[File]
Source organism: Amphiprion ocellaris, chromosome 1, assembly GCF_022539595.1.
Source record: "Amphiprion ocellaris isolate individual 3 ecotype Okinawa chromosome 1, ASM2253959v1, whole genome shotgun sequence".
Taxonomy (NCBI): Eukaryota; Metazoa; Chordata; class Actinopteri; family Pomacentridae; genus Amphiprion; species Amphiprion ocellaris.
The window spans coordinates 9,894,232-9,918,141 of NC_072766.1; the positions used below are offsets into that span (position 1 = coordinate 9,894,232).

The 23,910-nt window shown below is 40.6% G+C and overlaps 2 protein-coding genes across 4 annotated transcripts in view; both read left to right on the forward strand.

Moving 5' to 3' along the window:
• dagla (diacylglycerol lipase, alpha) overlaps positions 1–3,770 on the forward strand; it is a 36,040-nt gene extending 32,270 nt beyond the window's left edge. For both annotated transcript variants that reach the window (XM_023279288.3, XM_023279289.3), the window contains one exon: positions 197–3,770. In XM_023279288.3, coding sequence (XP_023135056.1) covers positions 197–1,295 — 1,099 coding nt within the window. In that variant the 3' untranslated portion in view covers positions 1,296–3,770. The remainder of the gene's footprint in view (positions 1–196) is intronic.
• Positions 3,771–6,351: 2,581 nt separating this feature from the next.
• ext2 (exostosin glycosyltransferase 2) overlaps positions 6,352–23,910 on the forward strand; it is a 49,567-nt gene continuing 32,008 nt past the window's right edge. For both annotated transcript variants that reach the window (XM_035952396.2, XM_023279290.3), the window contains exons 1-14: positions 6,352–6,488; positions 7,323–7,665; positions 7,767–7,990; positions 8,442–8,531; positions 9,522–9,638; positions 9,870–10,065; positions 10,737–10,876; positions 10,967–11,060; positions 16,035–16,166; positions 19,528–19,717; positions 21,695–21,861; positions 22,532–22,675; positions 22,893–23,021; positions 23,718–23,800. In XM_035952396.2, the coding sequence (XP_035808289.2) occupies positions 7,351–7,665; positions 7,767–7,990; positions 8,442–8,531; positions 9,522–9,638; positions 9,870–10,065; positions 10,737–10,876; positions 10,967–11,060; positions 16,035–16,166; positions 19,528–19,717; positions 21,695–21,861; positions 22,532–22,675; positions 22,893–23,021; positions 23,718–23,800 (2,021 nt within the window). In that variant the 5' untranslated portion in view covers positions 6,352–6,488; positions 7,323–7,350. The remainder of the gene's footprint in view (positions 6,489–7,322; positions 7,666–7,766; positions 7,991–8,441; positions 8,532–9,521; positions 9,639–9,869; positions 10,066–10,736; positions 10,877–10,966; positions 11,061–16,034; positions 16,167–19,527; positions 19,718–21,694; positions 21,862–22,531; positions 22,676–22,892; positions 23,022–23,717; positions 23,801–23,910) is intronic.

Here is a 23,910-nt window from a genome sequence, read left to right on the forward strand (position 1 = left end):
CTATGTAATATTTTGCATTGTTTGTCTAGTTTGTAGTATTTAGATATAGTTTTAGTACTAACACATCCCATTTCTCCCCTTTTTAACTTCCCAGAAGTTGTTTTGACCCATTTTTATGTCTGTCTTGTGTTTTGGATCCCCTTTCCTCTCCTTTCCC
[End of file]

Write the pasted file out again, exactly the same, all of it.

Source organism: Amphiprion ocellaris, chromosome 1, assembly GCF_022539595.1.
Source record: "Amphiprion ocellaris isolate individual 3 ecotype Okinawa chromosome 1, ASM2253959v1, whole genome shotgun sequence".
Taxonomy (NCBI): Eukaryota; Metazoa; Chordata; class Actinopteri; family Pomacentridae; genus Amphiprion; species Amphiprion ocellaris.
The window spans coordinates 9,894,232-9,918,141 of NC_072766.1; the positions used below are offsets into that span (position 1 = coordinate 9,894,232).

The 23,910-nt window shown below is 40.6% G+C and overlaps 2 protein-coding genes across 4 annotated transcripts in view; both read left to right on the forward strand.

Moving 5' to 3' along the window:
• dagla (diacylglycerol lipase, alpha) overlaps positions 1–3,770 on the forward strand; it is a 36,040-nt gene extending 32,270 nt beyond the window's left edge. For both annotated transcript variants that reach the window (XM_023279288.3, XM_023279289.3), the window contains one exon: positions 197–3,770. In XM_023279288.3, coding sequence (XP_023135056.1) covers positions 197–1,295 — 1,099 coding nt within the window. In that variant the 3' untranslated portion in view covers positions 1,296–3,770. The remainder of the gene's footprint in view (positions 1–196) is intronic.
• Positions 3,771–6,351: 2,581 nt separating this feature from the next.
• ext2 (exostosin glycosyltransferase 2) overlaps positions 6,352–23,910 on the forward strand; it is a 49,567-nt gene continuing 32,008 nt past the window's right edge. For both annotated transcript variants that reach the window (XM_035952396.2, XM_023279290.3), the window contains exons 1-14: positions 6,352–6,488; positions 7,323–7,665; positions 7,767–7,990; positions 8,442–8,531; positions 9,522–9,638; positions 9,870–10,065; positions 10,737–10,876; positions 10,967–11,060; positions 16,035–16,166; positions 19,528–19,717; positions 21,695–21,861; positions 22,532–22,675; positions 22,893–23,021; positions 23,718–23,800. In XM_035952396.2, the coding sequence (XP_035808289.2) occupies positions 7,351–7,665; positions 7,767–7,990; positions 8,442–8,531; positions 9,522–9,638; positions 9,870–10,065; positions 10,737–10,876; positions 10,967–11,060; positions 16,035–16,166; positions 19,528–19,717; positions 21,695–21,861; positions 22,532–22,675; positions 22,893–23,021; positions 23,718–23,800 (2,021 nt within the window). In that variant the 5' untranslated portion in view covers positions 6,352–6,488; positions 7,323–7,350. The remainder of the gene's footprint in view (positions 6,489–7,322; positions 7,666–7,766; positions 7,991–8,441; positions 8,532–9,521; positions 9,639–9,869; positions 10,066–10,736; positions 10,877–10,966; positions 11,061–16,034; positions 16,167–19,527; positions 19,718–21,694; positions 21,862–22,531; positions 22,676–22,892; positions 23,022–23,717; positions 23,801–23,910) is intronic.

Here is a 23,910-nt window from a genome sequence, read left to right on the forward strand (position 1 = left end):
CTATGTAATATTTTGCATTGTTTGTCTAGTTTGTAGTATTTAGATATAGTTTTAGTACTAACACATCCCATTTCTCCCCTTTTTAACTTCCCAGAAGTTGTTTTGACCCATTTTTATGTCTGTCTTGTGTTTTGGATCCCCTTTCCTCTCCTTTCCC